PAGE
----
England and the USA share more than just a common language. Both countries share similarities historically and culturally, linking regions, and even specific addresses between the two countries.
Whether to trace back ancestral roots, pay homage to Americans who served in World War II or to walk on the streets that prominent US historical figures walked on, each region has something to offer.
Here are the destinations to visit to learn more about the English and American bond.
The D-Day Story, Portsmouth
This museum tells the story of D-Day, the historic day critical to ending World War II, in three parts - Preparation, D- Day and the Battle of Normandy, and Legacy and the Overlord Embroidery. The story is brought to life through hands on exhibitions, film clips, and over 10,000 artifacts.
Start or end the visit at The D-Day Cafe with a cup of coffee, tea or milkshake and a range of homemade sandwiches and pastries. And take home a D-Day Story Guidebook or souvenir at the Gift Shop.
The Mayflower Steps, Plymouth
While walking along the Plymouth Barbican waterfront, stop by The Mayflower Steps for a photo opp and to commemorate the Pilgrims’ journey aboard The Mayflower across the Atlantic Ocean to the New World, which set sail in 1620. See the memorial plaques beside the steps and the Doric columns built in 1934.
Geevor Tin Mine, Cornwall
In the 19th and 20th centuries, 25,000 residents made the voyage over to America from Cornwall. Many were miners from the mining areas of Cornwall, 20,000 acres of which is preserved as a UNESCO World Heritage Site.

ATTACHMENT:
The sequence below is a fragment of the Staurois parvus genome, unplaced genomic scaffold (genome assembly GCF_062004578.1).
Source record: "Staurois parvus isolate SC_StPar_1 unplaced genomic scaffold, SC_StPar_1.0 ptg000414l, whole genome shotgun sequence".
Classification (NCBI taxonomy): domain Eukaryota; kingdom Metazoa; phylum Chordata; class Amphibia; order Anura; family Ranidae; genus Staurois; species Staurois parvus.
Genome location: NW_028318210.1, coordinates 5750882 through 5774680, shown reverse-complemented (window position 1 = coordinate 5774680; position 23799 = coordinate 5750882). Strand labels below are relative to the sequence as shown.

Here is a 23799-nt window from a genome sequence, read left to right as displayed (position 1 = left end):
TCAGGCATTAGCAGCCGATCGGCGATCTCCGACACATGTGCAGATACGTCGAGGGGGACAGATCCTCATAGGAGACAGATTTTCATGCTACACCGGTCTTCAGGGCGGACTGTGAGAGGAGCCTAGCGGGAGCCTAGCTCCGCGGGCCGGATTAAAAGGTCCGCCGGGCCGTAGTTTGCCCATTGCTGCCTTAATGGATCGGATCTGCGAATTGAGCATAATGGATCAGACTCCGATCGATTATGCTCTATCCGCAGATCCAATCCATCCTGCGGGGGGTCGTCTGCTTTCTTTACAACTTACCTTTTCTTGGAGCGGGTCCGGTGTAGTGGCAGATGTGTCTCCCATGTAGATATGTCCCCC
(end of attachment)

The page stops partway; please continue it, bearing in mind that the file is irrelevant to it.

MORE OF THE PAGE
One of these Cornish Mining World Heritage Sites is Geevor Tin Mine, the largest preserved mine sites located on the western tip of Cornwall. Visit to experience an 18th century underground tour, learn about Cornish mining at the on-site Hard Rock Museum and walk the Cornish coastline.
Chelmsford Cathedral, Essex
Thomas Hooker, founder of the state of Connecticut, lived in Essex and preached at Chelmsford Cathedral. The building itself is a mix of 15th, 19th and 20th century design. Inside, admire the stained glass windows marking Anglo-American friendship, with US emblems featuring the Department of the Air Force and the Washington family coat of arms.
Emmanuel College, Cambridge
Emmanuel College Cambridge boasts of well-known alumni, one of which was the co-founder of America’s Harvard University, John Harvard. One third of the first 100 settlers in Massachusetts Bay were graduates of Emmanuel College. Most notably is Thomas Sheppard, a Puritan minister who established the city of Cambridge, Massachusetts.
Take a guided tour of the University of Cambridge to gain access to some of the colleges. See Emmanuel College chapel, designed by Sir Christopher Wren and features a plaque to John Harvard, the college gardens and spot a duck found in the college ponds.
Wollaton Hall, Nottinghamshire
Wollaton Hall, a 16th century stately home, houses a Natural History Museum and is surrounded by a park where it’s possible to catch a glimpse of herds of red and fallow deer that roam free. This stately estate has a connection to the US - it was the site where men of the US 508th Parachute Infantry Regiment, 82nd Airborne Division assembled before Operation Overload and Operation Market Garden.
Gloucester Cathedral, Gloucester
Gloucester Cathedral has been an important center of Christian worship since 678-9 AD. The cathedral was home to John Stafford Smith, who composed the music for the US national anthem, The Star Spangled Banner.
With over 1,000 years of history to discover, the cathedral is open for visitors to take a variety of guided tours including one for music, the library, the tower for the best view of Gloucestershire and a tour where a knowledgeable guide can answer questions about architecture and even point out the spot where Harry Potter was filmed.